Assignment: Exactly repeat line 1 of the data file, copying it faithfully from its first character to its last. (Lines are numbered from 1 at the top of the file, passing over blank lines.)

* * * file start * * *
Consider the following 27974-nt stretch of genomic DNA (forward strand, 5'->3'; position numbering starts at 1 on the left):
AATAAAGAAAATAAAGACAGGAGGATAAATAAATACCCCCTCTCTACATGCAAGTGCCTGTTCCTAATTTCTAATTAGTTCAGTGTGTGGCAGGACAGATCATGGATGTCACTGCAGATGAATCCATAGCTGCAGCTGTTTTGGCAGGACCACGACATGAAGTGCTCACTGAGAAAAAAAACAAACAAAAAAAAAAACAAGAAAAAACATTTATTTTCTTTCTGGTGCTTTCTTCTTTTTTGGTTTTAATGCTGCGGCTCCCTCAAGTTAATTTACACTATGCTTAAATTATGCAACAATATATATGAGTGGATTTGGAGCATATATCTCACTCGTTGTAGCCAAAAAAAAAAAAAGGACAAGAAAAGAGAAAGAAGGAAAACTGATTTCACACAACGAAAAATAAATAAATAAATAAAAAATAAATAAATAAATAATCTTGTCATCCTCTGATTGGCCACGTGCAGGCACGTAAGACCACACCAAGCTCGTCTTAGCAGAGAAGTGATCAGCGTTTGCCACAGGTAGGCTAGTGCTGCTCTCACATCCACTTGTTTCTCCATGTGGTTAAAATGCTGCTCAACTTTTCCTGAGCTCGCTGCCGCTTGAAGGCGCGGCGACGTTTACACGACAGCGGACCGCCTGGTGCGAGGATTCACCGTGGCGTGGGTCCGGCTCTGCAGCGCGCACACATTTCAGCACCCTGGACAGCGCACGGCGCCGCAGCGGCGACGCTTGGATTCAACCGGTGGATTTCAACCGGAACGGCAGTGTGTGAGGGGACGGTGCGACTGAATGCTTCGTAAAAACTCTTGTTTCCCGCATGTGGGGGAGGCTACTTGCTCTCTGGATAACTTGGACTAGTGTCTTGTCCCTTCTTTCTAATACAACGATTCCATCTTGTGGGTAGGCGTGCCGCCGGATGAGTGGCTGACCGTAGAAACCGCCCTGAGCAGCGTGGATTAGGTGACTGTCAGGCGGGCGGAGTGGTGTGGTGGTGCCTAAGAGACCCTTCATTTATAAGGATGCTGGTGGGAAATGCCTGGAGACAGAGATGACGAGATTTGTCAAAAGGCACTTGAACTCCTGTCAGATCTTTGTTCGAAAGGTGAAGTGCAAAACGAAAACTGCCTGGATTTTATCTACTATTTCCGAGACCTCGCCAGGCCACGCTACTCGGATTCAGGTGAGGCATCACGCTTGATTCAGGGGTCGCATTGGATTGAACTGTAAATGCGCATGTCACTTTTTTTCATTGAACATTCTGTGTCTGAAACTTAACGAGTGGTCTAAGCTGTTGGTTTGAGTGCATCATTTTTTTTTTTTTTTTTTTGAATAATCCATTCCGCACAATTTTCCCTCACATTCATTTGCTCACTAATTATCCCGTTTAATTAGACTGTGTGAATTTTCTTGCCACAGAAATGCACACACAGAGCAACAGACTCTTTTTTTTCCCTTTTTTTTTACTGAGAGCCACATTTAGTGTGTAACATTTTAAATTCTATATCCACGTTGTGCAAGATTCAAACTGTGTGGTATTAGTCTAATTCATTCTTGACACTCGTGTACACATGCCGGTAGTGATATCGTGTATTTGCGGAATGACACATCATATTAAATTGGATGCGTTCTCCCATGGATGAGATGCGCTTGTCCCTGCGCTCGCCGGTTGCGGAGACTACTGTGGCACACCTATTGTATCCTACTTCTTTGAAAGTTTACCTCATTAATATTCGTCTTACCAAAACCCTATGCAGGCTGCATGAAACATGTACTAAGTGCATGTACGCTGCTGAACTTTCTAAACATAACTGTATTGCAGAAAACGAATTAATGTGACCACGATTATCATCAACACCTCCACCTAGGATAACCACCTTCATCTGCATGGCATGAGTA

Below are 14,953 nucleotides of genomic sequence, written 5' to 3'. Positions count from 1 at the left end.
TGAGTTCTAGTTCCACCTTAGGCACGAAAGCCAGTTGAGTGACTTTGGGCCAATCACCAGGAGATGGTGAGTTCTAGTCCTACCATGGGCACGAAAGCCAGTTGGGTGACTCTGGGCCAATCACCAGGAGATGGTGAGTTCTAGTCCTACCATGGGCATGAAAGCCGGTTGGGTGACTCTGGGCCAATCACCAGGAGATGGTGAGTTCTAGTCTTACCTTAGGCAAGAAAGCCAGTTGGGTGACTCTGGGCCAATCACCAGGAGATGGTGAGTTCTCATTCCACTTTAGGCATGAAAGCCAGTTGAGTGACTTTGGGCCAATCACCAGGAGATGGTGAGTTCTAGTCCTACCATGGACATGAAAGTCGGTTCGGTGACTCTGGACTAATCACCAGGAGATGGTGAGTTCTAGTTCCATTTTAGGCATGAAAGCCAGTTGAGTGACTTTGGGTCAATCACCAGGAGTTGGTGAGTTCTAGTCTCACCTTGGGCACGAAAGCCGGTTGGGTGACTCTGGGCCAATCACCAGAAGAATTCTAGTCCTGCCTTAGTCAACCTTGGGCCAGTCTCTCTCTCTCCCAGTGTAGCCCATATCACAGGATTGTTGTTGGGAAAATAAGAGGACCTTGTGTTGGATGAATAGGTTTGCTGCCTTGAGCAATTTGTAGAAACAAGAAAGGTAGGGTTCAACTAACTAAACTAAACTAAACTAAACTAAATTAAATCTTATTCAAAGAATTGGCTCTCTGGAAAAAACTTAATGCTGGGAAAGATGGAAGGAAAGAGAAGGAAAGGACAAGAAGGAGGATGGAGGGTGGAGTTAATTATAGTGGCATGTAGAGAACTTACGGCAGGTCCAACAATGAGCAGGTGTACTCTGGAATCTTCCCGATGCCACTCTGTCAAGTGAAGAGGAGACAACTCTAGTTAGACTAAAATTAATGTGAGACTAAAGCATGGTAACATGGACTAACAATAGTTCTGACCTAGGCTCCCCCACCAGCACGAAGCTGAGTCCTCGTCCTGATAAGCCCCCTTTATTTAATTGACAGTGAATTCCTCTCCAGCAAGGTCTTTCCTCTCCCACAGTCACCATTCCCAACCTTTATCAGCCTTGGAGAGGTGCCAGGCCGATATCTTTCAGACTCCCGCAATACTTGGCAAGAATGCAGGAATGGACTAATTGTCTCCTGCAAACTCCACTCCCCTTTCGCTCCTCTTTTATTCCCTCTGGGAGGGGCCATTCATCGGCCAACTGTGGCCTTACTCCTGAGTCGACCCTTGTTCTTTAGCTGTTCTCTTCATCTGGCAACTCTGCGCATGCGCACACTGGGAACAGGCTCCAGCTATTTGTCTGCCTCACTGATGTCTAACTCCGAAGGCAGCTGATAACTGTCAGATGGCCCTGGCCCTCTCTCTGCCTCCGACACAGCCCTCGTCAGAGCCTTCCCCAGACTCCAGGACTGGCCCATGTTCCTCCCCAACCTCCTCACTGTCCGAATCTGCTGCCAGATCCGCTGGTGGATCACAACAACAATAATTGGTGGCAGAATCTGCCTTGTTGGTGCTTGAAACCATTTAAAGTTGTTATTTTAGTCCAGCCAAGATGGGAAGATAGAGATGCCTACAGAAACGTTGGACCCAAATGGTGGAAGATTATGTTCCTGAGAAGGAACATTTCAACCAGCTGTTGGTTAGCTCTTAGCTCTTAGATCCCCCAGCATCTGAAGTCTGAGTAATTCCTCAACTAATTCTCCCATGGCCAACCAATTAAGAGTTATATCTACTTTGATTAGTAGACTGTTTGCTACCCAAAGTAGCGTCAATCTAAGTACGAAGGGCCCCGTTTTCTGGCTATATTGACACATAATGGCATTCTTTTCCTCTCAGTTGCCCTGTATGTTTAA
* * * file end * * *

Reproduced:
Consider the following 27974-nt stretch of genomic DNA (forward strand, 5'->3'; position numbering starts at 1 on the left):